We have had plenty of cloudy days this autumn. And when the day was clear recently, I decided to take advantage of it and sit in the sun. By late afternoon, the temperature was mild despite the breeze and I had a pleasant sunlit site.

Cool cloudy days are delightful for hiking in the woods, but a clear day is just as delightful to sit and watch nature during this season. Sitting into a comfortable seat at the lake shore, I waited to see what was happening around me.

I’m joined by a couple of insects still very active at this late date. Small dragonflies — meadowhawks — flit about. Males are red; females are yellow-brown. They fly as though it is a summer day, but their time is limited and they will succumb to the cold temperatures soon.

Not so with the other insects seen here. Several ladybugs are flying in the sunlight and settling for some basking. These beetles will be hibernating soon, going behind bark, under a log or in a crack on the dock that I’m sitting on. And then I note much more is happening.

The late afternoon sun is low at this time of year and looking toward this bright light (never look at the sun), I see numerous threads. These small threads fill many of the branches of small trees and shrubs in the nearby woods. Continuing to look, I see that lots are also attached to the dock itself. These threads are produced by spiders.

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We frequently think of webs when noting spider silk, but their silks have many other uses as well. When spiders move, they lay down a thread from their spinnerets (organs near the tail end from which their silks come). This thread is called a dragline.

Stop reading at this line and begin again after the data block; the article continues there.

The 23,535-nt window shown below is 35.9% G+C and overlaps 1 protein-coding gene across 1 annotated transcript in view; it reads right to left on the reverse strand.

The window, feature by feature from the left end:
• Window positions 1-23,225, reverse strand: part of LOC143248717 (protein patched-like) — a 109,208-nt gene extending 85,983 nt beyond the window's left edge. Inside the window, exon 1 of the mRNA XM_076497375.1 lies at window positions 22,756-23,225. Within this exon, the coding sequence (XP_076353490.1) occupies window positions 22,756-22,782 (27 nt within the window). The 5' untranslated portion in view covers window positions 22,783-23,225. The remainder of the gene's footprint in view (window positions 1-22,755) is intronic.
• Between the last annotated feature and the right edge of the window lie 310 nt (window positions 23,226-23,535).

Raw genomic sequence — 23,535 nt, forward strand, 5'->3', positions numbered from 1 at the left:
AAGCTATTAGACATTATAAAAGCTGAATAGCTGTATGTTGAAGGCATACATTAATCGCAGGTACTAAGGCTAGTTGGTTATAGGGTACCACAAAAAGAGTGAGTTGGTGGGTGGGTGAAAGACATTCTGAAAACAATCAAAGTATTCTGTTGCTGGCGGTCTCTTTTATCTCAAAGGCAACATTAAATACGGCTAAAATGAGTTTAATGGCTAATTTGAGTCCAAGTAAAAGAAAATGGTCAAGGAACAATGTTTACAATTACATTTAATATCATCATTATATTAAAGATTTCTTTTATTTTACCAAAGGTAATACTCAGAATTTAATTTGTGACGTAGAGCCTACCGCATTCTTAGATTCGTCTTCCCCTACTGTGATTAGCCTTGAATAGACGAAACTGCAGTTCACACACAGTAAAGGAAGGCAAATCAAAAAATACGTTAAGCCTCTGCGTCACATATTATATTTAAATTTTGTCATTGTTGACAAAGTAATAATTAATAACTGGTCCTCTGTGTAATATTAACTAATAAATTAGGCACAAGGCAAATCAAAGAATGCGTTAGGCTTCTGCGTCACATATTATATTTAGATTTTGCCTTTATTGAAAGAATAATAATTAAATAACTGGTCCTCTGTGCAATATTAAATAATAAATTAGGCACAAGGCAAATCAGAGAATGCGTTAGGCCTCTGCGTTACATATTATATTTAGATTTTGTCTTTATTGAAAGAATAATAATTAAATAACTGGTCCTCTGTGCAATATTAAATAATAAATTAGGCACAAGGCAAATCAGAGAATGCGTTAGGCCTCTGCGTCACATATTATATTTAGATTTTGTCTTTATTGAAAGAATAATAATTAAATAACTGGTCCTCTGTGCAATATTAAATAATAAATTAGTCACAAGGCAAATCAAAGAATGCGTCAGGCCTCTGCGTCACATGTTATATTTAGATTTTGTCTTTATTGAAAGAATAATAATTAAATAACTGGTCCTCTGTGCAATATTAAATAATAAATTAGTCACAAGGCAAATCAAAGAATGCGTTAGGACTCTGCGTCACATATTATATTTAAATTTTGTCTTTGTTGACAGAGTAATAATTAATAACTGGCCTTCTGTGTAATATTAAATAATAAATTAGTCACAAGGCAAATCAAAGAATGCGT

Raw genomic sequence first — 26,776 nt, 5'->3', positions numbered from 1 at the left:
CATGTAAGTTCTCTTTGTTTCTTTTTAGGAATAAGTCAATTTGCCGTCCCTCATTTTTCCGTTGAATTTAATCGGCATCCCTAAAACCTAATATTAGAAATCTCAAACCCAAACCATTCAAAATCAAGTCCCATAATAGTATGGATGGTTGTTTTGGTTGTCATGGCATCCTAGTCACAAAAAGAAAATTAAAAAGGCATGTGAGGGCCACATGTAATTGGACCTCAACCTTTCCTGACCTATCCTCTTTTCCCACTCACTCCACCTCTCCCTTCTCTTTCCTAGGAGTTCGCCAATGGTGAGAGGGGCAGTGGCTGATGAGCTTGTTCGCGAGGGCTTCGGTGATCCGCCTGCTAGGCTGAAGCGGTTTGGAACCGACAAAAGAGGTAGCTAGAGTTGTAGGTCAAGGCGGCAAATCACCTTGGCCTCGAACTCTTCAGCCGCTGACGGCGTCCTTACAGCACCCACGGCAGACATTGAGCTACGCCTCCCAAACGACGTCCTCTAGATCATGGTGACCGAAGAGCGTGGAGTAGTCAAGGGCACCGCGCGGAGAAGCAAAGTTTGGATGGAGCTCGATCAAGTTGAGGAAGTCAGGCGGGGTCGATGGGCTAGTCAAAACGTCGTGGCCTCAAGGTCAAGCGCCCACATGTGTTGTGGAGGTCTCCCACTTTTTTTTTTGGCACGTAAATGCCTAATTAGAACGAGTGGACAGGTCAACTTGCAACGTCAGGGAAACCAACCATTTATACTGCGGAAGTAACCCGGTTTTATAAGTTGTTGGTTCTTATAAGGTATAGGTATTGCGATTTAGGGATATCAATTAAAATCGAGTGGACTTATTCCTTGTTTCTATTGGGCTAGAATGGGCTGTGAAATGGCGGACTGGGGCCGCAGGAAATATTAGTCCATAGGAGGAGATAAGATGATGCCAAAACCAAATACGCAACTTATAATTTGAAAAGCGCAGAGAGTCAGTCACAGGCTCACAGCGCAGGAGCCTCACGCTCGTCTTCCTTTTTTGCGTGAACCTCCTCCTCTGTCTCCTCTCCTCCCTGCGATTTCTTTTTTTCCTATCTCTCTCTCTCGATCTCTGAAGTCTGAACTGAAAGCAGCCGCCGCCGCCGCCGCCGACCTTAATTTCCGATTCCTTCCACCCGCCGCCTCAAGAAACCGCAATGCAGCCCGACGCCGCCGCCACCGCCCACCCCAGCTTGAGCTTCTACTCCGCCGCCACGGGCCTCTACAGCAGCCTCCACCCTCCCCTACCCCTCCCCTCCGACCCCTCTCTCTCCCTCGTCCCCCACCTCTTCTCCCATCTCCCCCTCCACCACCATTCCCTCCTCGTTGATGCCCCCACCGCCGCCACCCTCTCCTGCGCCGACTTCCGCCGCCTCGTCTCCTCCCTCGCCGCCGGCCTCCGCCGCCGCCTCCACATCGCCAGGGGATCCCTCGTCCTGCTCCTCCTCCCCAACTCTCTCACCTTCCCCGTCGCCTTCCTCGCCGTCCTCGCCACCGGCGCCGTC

The purpose appears to be that of safety. If a moving spider were on a twig and gets blown off, this dragline would allow it to hold on or fall slowly and safely. Dragline threads are produced through much of the year, but we usually do not see them. Now in autumn, after the leaves have dropped from the trees, sunlight penetrates more, so, we can readily see the threads.

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At this time, however, the threads have a different use. Most of the adult spiders by this late autumn date have died or gone into a cold-weather shelter, but not the young (known as spiderlings). They are dispersing now. This is done by the tiny spiders standing and lifting up their spinnerets. A breeze picks up the exposed thread and carries it off, along with the spider.

This type of spider dispersal where the winds pick up the thread and the spiderling is known as "ballooning." It can be compared to us flying a kite and letting the wind carry off the kite and us. (Spider ballooning is also known as "kiting.") This method of spider flight is very efficient and can carry spiderlings long distances.

Most, however, go only a short way until the threads get caught in another substrate. Leaving the caught threads, the spider proceeds to balloon again. And it is these threads, what are sometimes called "travel threads" (or gossamer), that we see in the late afternoon sunlight. As often happens with spiders, we may see the silken threads, but we usually do not see the tiny spiderlings themselves unless we look very carefully.

There will be more of these threads in autumn. Even on cool days, if we look toward the late afternoon sunlight, we’ll see them.

Larry Weber
Larry Weber